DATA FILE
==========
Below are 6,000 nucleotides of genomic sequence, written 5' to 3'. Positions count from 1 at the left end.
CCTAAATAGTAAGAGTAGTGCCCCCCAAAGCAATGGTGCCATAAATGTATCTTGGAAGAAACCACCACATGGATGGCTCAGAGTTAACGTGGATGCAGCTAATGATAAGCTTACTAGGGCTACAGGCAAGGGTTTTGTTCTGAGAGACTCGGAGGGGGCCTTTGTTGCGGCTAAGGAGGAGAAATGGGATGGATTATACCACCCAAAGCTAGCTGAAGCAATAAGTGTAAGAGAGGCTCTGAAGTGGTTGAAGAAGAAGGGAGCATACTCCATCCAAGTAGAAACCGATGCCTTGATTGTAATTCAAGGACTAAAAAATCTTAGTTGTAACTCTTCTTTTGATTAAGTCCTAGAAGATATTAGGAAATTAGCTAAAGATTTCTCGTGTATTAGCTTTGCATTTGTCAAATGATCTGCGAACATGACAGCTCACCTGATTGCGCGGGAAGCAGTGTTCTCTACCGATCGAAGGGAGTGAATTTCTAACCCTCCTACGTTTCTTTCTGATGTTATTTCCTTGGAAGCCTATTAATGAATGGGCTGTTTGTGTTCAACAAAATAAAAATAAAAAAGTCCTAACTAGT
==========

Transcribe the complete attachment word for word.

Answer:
Below are 6,000 nucleotides of genomic sequence, written 5' to 3'. Positions count from 1 at the left end.
CCTAAATAGTAAGAGTAGTGCCCCCCAAAGCAATGGTGCCATAAATGTATCTTGGAAGAAACCACCACATGGATGGCTCAGAGTTAACGTGGATGCAGCTAATGATAAGCTTACTAGGGCTACAGGCAAGGGTTTTGTTCTGAGAGACTCGGAGGGGGCCTTTGTTGCGGCTAAGGAGGAGAAATGGGATGGATTATACCACCCAAAGCTAGCTGAAGCAATAAGTGTAAGAGAGGCTCTGAAGTGGTTGAAGAAGAAGGGAGCATACTCCATCCAAGTAGAAACCGATGCCTTGATTGTAATTCAAGGACTAAAAAATCTTAGTTGTAACTCTTCTTTTGATTAAGTCCTAGAAGATATTAGGAAATTAGCTAAAGATTTCTCGTGTATTAGCTTTGCATTTGTCAAATGATCTGCGAACATGACAGCTCACCTGATTGCGCGGGAAGCAGTGTTCTCTACCGATCGAAGGGAGTGAATTTCTAACCCTCCTACGTTTCTTTCTGATGTTATTTCCTTGGAAGCCTATTAATGAATGGGCTGTTTGTGTTCAACAAAATAAAAATAAAAAAGTCCTAACTAGT